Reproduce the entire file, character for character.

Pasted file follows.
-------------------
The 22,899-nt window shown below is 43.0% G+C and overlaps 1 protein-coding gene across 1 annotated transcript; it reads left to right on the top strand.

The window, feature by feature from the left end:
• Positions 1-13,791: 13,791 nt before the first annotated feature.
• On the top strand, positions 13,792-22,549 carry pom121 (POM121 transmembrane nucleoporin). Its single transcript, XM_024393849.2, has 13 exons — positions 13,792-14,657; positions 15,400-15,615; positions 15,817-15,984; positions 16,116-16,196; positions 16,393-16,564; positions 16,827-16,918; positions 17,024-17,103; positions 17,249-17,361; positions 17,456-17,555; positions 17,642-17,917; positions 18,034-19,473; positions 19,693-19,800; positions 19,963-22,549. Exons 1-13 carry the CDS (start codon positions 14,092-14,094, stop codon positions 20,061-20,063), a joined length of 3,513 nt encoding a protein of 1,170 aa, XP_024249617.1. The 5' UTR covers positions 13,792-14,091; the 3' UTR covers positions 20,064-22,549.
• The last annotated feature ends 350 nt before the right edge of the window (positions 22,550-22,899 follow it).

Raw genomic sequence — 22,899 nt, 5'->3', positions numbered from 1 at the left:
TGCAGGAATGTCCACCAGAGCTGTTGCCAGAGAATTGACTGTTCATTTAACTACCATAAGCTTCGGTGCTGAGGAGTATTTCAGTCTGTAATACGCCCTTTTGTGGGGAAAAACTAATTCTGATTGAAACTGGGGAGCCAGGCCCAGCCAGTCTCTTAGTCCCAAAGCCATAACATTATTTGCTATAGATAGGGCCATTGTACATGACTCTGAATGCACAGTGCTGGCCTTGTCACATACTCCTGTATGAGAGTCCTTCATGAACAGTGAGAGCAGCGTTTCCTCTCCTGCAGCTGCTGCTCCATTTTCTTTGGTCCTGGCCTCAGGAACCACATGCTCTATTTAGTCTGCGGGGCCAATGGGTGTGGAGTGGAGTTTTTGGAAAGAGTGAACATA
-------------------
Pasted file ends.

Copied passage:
The 22,899-nt window shown below is 43.0% G+C and overlaps 1 protein-coding gene across 1 annotated transcript; it reads left to right on the top strand.

The window, feature by feature from the left end:
• Positions 1-13,791: 13,791 nt before the first annotated feature.
• On the top strand, positions 13,792-22,549 carry pom121 (POM121 transmembrane nucleoporin). Its single transcript, XM_024393849.2, has 13 exons — positions 13,792-14,657; positions 15,400-15,615; positions 15,817-15,984; positions 16,116-16,196; positions 16,393-16,564; positions 16,827-16,918; positions 17,024-17,103; positions 17,249-17,361; positions 17,456-17,555; positions 17,642-17,917; positions 18,034-19,473; positions 19,693-19,800; positions 19,963-22,549. Exons 1-13 carry the CDS (start codon positions 14,092-14,094, stop codon positions 20,061-20,063), a joined length of 3,513 nt encoding a protein of 1,170 aa, XP_024249617.1. The 5' UTR covers positions 13,792-14,091; the 3' UTR covers positions 20,064-22,549.
• The last annotated feature ends 350 nt before the right edge of the window (positions 22,550-22,899 follow it).

Raw genomic sequence — 22,899 nt, 5'->3', positions numbered from 1 at the left:
TGCAGGAATGTCCACCAGAGCTGTTGCCAGAGAATTGACTGTTCATTTAACTACCATAAGCTTCGGTGCTGAGGAGTATTTCAGTCTGTAATACGCCCTTTTGTGGGGAAAAACTAATTCTGATTGAAACTGGGGAGCCAGGCCCAGCCAGTCTCTTAGTCCCAAAGCCATAACATTATTTGCTATAGATAGGGCCATTGTACATGACTCTGAATGCACAGTGCTGGCCTTGTCACATACTCCTGTATGAGAGTCCTTCATGAACAGTGAGAGCAGCGTTTCCTCTCCTGCAGCTGCTGCTCCATTTTCTTTGGTCCTGGCCTCAGGAACCACATGCTCTATTTAGTCTGCGGGGCCAATGGGTGTGGAGTGGAGTTTTTGGAAAGAGTGAACATA